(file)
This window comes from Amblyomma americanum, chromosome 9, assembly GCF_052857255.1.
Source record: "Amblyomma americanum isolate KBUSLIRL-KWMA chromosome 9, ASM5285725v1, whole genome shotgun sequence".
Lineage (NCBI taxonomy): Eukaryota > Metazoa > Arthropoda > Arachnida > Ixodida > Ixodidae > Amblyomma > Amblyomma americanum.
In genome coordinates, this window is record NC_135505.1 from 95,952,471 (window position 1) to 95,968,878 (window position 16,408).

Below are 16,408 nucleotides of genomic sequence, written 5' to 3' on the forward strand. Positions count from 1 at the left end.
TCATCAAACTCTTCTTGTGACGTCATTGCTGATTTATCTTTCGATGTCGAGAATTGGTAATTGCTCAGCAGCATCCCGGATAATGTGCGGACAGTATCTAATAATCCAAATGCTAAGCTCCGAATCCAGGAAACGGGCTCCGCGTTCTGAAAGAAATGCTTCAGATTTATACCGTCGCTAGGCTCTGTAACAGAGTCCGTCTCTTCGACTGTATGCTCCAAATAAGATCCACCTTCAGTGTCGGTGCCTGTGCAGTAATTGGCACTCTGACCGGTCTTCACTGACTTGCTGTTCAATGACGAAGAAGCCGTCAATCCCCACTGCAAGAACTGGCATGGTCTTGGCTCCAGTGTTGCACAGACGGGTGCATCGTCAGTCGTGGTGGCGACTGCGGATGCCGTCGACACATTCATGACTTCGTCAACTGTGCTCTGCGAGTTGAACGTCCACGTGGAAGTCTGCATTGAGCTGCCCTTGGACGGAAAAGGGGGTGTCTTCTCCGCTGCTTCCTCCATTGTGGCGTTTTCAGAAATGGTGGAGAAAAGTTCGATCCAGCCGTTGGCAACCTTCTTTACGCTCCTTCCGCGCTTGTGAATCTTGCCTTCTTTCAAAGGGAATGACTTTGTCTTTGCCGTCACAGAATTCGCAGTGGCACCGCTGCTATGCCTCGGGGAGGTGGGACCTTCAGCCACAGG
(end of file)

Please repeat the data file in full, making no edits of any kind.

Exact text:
This window comes from Amblyomma americanum, chromosome 9, assembly GCF_052857255.1.
Source record: "Amblyomma americanum isolate KBUSLIRL-KWMA chromosome 9, ASM5285725v1, whole genome shotgun sequence".
Lineage (NCBI taxonomy): Eukaryota > Metazoa > Arthropoda > Arachnida > Ixodida > Ixodidae > Amblyomma > Amblyomma americanum.
In genome coordinates, this window is record NC_135505.1 from 95,952,471 (window position 1) to 95,968,878 (window position 16,408).

Below are 16,408 nucleotides of genomic sequence, written 5' to 3' on the forward strand. Positions count from 1 at the left end.
TCATCAAACTCTTCTTGTGACGTCATTGCTGATTTATCTTTCGATGTCGAGAATTGGTAATTGCTCAGCAGCATCCCGGATAATGTGCGGACAGTATCTAATAATCCAAATGCTAAGCTCCGAATCCAGGAAACGGGCTCCGCGTTCTGAAAGAAATGCTTCAGATTTATACCGTCGCTAGGCTCTGTAACAGAGTCCGTCTCTTCGACTGTATGCTCCAAATAAGATCCACCTTCAGTGTCGGTGCCTGTGCAGTAATTGGCACTCTGACCGGTCTTCACTGACTTGCTGTTCAATGACGAAGAAGCCGTCAATCCCCACTGCAAGAACTGGCATGGTCTTGGCTCCAGTGTTGCACAGACGGGTGCATCGTCAGTCGTGGTGGCGACTGCGGATGCCGTCGACACATTCATGACTTCGTCAACTGTGCTCTGCGAGTTGAACGTCCACGTGGAAGTCTGCATTGAGCTGCCCTTGGACGGAAAAGGGGGTGTCTTCTCCGCTGCTTCCTCCATTGTGGCGTTTTCAGAAATGGTGGAGAAAAGTTCGATCCAGCCGTTGGCAACCTTCTTTACGCTCCTTCCGCGCTTGTGAATCTTGCCTTCTTTCAAAGGGAATGACTTTGTCTTTGCCGTCACAGAATTCGCAGTGGCACCGCTGCTATGCCTCGGGGAGGTGGGACCTTCAGCCACAGG